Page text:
"The number of European Border and Coast Guard Team members deployed has more than doubled from 3,584 in 2015 to 8,353 in 2016, and the total duration of deployments has more than tripled from 128,607 man/days in 2015 to 411,939 man/days in 2016. The provision of technical assets has also increased from 2015 to 2016: the patrolling hours of offshore patrol vessels increased by 14%, of coastal patrol vessels by 41% and of patrol cars by 34%.

(...)

As of 2017, the Agency will use EUR 10 million per year (EUR 40 million in total for 2017-2020) to acquire its own equipment, in particular small and medium size assets. The Agency is already examining the ways to build up its own permanent capabilities and/or to maintain them operational after acquisition.""

See also: Second report (March 2017, pdf) and: First report (January 2017, pdf)

EU: Internal border controls to end in six months, says EU

"The EU member states imposing border controls to stop migration flows from Greece will have to remove them before the end of year.

EU migration and home affairs commissioner Dimitris Avramopoulos said on Tuesday (2 May) that Austria, Germany, Denmark, Sweden and non-EU member state Norway will only be allowed to extend existing controls one last time.

"This is the last prolongation, I repeat it, this is the last prolongation," Avramopoulos told reporters in Brussels."

EU-TURKEY: It wasn’t me! The Luxembourg Court Orders on the EU-Turkey Refugee Deal (CEPS, link):

"We argue in this contribution that the EU institutions purposefully – and unfortunately, successfully – circumvented the democratic and judicial checks and balances as laid down in the EU Treaties. We find this problematic, especially as the Statement constitutes a measure that produces severe legal effects for the rights of asylum seekers and fundamentally alters the course of EU external migration policy. By choosing to conduct major policy decisions through press releases and refusing to take legal responsibility for the Statement, the EU institutions themselves jeopardise the Treaty-based framework that aims to ensure democratic rule of law and fundamental rights."

FRANCE/ITALY: From Solidar Passeurs to Smugglers: Dismantling Solidarity Through Criminal Convictions (Border Criminologies, link):

"Like other borders within the Schengen area, that separating Italy from France in the Maritime Alps, has witnessed considerable mobility of people. Over the years this mountainous stretch of land has represented salvation, freedom or opportunity... Being a passeur is part of a tradition and a local business. For Francesco Biamonti, passeurs were characterised by a strict work ethic: ‘We shared a lot of our path- he thought while going up the hill- we knew many nomads and wayfarers. We were two honest passeurs, he was of the trade I was not. We never left anyone behind the border’.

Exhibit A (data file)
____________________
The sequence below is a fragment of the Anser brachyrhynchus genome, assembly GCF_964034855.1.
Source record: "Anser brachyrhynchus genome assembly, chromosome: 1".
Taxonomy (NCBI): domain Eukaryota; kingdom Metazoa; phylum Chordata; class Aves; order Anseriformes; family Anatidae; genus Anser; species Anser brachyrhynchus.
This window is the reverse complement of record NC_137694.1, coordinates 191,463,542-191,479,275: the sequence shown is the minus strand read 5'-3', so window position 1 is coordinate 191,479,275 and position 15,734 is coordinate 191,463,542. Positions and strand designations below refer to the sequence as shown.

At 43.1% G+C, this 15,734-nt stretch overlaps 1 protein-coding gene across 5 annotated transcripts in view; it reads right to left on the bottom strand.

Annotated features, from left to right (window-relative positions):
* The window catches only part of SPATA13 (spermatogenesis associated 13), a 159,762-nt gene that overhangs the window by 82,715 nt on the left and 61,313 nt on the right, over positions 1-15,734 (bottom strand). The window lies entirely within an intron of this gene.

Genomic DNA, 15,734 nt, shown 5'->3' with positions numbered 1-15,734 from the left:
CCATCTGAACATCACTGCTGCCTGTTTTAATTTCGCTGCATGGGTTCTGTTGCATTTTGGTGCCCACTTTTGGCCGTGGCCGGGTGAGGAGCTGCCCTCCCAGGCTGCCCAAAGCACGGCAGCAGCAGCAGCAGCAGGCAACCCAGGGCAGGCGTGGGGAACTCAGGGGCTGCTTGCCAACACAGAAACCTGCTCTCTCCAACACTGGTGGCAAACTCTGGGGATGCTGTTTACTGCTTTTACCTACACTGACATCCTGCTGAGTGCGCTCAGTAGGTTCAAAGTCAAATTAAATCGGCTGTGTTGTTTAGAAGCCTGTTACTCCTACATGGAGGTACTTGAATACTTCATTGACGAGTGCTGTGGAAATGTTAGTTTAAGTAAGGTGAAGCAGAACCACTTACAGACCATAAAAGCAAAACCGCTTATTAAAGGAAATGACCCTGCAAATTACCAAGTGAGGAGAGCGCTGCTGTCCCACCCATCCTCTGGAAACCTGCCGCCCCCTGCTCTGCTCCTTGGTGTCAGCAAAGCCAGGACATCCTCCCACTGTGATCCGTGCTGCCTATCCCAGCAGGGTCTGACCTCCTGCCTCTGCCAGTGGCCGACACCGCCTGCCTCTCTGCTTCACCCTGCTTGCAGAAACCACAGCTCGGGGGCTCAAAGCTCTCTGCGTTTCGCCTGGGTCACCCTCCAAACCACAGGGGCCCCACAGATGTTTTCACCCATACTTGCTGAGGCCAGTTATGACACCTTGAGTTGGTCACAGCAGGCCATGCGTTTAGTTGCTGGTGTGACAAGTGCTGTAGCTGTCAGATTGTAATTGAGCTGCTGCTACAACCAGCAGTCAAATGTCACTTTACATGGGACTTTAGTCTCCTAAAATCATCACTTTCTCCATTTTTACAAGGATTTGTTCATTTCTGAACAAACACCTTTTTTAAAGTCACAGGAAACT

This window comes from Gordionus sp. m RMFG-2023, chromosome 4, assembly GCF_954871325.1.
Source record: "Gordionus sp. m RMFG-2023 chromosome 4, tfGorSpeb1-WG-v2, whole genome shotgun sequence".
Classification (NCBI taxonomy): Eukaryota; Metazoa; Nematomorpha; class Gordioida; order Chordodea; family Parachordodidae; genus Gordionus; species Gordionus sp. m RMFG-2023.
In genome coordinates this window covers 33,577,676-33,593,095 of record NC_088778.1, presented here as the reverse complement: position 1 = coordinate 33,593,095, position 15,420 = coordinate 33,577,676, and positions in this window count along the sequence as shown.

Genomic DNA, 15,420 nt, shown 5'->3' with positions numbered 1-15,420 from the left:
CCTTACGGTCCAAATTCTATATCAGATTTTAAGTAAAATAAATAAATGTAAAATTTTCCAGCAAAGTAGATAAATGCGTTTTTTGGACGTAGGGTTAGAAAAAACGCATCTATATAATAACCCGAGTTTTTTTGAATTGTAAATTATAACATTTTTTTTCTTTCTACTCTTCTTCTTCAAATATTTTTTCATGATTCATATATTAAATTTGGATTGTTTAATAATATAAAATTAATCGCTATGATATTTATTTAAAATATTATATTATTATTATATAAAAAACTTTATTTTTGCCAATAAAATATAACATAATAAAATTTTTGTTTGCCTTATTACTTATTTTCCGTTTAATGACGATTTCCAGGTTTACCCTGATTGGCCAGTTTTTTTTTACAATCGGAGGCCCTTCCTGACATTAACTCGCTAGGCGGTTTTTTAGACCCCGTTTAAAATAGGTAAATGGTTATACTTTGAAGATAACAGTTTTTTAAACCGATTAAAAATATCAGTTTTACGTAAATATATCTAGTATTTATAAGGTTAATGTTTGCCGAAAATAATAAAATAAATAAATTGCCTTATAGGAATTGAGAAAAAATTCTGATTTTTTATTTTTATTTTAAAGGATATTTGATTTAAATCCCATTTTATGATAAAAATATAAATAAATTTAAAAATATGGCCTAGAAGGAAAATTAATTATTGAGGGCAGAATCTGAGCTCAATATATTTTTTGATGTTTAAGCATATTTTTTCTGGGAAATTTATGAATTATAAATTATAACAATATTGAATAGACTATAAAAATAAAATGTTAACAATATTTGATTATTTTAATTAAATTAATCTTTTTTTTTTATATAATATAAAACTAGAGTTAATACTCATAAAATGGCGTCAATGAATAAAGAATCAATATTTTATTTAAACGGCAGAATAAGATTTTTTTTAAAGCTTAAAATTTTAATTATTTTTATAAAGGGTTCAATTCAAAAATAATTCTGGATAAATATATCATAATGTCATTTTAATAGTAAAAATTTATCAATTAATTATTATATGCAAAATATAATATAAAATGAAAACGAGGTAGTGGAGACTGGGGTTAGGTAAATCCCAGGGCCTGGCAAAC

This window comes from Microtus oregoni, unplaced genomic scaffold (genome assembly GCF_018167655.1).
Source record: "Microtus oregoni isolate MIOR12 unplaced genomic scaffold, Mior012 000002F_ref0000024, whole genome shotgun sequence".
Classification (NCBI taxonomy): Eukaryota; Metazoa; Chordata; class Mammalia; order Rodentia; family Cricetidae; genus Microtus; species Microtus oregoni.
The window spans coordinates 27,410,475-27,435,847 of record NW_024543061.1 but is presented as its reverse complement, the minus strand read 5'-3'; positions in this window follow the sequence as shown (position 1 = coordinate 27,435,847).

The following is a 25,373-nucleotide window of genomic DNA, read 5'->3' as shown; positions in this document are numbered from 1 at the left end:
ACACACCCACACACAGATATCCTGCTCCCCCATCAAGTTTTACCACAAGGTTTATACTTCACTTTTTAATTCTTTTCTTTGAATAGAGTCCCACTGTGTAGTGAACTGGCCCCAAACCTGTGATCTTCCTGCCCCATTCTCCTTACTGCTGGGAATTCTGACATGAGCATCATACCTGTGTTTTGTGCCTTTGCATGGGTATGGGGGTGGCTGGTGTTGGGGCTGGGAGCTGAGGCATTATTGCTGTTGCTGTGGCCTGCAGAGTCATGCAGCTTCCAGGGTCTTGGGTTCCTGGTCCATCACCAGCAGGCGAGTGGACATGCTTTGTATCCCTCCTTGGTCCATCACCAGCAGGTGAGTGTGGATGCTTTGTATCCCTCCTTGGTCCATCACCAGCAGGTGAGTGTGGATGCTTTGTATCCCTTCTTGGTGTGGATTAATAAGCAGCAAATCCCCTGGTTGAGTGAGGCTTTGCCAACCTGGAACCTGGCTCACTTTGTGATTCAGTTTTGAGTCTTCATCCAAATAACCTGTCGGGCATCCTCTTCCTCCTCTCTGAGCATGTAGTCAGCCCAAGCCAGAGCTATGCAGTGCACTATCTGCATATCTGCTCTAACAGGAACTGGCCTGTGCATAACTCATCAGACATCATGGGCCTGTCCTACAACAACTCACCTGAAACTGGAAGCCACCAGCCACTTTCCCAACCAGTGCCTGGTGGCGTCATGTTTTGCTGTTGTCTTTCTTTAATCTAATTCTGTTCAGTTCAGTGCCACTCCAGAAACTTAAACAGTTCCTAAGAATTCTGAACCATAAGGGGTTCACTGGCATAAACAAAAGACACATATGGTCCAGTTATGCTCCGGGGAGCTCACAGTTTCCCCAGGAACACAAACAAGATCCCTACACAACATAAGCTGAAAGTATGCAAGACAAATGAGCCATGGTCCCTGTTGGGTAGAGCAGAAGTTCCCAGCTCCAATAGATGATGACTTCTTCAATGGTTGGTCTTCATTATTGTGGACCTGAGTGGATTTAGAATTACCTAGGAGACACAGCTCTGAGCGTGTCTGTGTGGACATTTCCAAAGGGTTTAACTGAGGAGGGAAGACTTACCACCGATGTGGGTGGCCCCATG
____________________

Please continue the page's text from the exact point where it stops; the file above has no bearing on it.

Today, as the populations crossing this border take a new form, those who assist the most recent groups of people trying to cross this border are no longer viewed through the noble frame of the ‘passeur’. Instead, the contemporary ‘solidar passeur’ has been criminalised under French and Italian national law. French and Italian national laws not only punish the transportation of irregular migrants beyond their borders but they also criminalise those providing help in the form of accommodation or any act which constitutes facilitation or help to people on the move."

And see: Viewpoint: Hindering humanitarianism: European Commission will not ensure protection for those supporting sans-papiers

Germany's von der Leyen seeks to reassert leadership in army terror scandal (Deutsche Welle, link):

"The German defense minister has reiterated her "entire responsibility" for everything in the armed forces, including a recent extreme right-wing terror scandal. But criticism of her crisis management continues to grow."

See: Defence ministry investigating far-right terror cell in army: report (The Local, link):

"There is increasing evidence that a far-right terror cell has developed inside the Bundeswehr, according to a report on Tuesday in the Hannoversche Allgemeine Zeitung (HAZ).

The report claims that Defence Ministry investigators estimate a cell of up to five people conspired with Franco A., who was arrested last week on terror charges.

Franco A. was detained in the southern German city of Hammelburg on Wednesday on suspicion of planning a gun attack which he meant to blame on his alter-ego - a fictitious Damascus fruit seller."

EU: Proposed Regulation promoting Internet connectivity in local communities: Council analysis of Parliament's position

"1. Following the vote by the European Parliament ITRE Committee on 25 April 2017, delegations will find in Annex the four-column document concerning the above proposal. The second column is based on the preliminary version of the final ITRE Report (before a full legal and linguistic revision).